Pursuing activities in one its strategic areas – the tax policy, LFMI has analysed the currently debated new bill of the Law on Copyright and Neighbouring Rights and submitted comments on the proposed new copyright levy, March 2006. It is a tax collected from taxing various medium which can be used for reproducing copyright products and audiovisual equipment with a reproduction function (audio and visual players, film cameras, telephones, copying machines, faxes, etc.). Tax revenues are then distributed among the authors who are harmed through copying of their works.
LFMI concluded that the proposed mechanism of copyright levy will not protect the authors’ rights from violation and it will not even deter from violating these rights, which is the specific requirement for this tax set in EU laws. According to LFMI, such method of taxation would serve as legalization of piracy when it becomes legal to reproduce works because the right to do so has already been paid (by taxing equipment), and, vice versa, all privately imposed measures against piracy would become legally questionable.
The mechanism of copyright levy proposed in the draft law is disproportionate as it is impossible to calculate precisely who suffers what precise loss, while the harm done is only hypothetical. In addition to that, the proposed tax imposed on products brought into the territory of Lithuania is tantamount to import duties, the measure prohibited in the common market of the EU.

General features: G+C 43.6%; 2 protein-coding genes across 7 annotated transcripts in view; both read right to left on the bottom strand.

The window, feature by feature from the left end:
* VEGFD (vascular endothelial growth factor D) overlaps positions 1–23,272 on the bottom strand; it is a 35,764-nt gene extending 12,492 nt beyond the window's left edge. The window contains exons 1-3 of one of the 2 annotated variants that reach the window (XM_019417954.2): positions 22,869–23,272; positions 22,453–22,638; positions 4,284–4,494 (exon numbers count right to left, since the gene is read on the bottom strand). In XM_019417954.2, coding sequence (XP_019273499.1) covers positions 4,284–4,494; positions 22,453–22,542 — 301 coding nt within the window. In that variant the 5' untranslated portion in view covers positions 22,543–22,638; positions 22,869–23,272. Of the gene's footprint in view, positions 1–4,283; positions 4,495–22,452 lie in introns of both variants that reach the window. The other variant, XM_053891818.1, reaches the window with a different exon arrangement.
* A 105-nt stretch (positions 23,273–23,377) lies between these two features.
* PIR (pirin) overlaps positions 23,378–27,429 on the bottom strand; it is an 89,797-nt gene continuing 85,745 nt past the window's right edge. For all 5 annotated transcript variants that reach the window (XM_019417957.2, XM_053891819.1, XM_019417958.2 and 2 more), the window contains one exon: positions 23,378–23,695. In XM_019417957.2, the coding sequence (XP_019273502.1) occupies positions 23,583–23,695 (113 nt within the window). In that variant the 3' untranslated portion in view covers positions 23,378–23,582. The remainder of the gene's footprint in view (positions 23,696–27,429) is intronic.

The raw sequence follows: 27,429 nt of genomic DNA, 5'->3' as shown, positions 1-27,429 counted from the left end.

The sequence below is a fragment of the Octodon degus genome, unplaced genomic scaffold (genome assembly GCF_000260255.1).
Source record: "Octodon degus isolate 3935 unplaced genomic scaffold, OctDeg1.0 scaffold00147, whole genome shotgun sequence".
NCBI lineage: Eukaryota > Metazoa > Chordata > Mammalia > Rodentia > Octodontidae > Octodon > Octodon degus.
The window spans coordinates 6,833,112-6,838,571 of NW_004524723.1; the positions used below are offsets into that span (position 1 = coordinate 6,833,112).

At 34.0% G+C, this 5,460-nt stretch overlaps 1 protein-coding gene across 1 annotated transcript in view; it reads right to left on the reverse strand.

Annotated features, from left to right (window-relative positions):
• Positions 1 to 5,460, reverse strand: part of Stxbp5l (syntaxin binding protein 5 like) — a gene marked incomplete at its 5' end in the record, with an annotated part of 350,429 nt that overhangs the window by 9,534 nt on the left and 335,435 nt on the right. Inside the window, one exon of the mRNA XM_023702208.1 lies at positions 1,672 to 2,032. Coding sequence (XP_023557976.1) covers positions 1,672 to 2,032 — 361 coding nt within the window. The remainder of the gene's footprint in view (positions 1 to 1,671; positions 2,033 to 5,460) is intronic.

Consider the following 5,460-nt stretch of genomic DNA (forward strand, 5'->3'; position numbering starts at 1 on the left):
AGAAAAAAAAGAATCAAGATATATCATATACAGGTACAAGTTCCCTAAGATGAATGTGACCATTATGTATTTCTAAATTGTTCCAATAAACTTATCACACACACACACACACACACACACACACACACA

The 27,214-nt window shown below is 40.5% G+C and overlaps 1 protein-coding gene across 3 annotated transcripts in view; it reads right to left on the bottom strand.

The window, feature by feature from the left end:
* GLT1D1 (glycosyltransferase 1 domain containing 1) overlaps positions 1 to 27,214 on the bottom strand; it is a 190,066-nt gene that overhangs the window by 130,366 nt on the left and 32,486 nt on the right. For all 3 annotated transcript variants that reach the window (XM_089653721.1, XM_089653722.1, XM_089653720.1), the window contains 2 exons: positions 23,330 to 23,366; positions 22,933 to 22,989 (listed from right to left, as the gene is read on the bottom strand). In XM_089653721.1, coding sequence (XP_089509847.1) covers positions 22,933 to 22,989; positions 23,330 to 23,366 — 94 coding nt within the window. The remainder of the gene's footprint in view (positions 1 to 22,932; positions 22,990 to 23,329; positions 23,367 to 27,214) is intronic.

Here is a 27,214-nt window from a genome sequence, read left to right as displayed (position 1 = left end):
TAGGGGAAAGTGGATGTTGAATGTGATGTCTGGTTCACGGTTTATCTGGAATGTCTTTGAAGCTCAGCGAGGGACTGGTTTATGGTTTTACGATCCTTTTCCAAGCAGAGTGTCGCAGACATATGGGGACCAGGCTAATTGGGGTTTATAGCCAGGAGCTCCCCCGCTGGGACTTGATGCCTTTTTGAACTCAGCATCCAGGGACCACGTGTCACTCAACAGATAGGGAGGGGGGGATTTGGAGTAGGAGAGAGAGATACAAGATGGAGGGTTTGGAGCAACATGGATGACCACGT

LFMI pointed out that the Directive 2004/48/EB does not require adopting such type of taxation which is put forth in the mentioned draft law. According to EU law, member states themselves choose the way of taxation in case it is in general needed.
LFMI thinks that the alternative to a copyright levy could be the right retained for authors to judge themselves whether to permit or prohibit reproduction of their works. No restrictions should be imposed when authors permit copying of their works, while the law should seriously take into account when authors prohibit reproduction. To protect works from copying, authors should be allowed to apply technical measures intended for their protection.
As it is likely that consumers would disregard the authors’ prohibition and circumvent the technical means employed, the law should envisage that a single copy of an author’s work, which is prohibited to be reproduced, made for non-commercial purposes is not harmful and should not be penalized.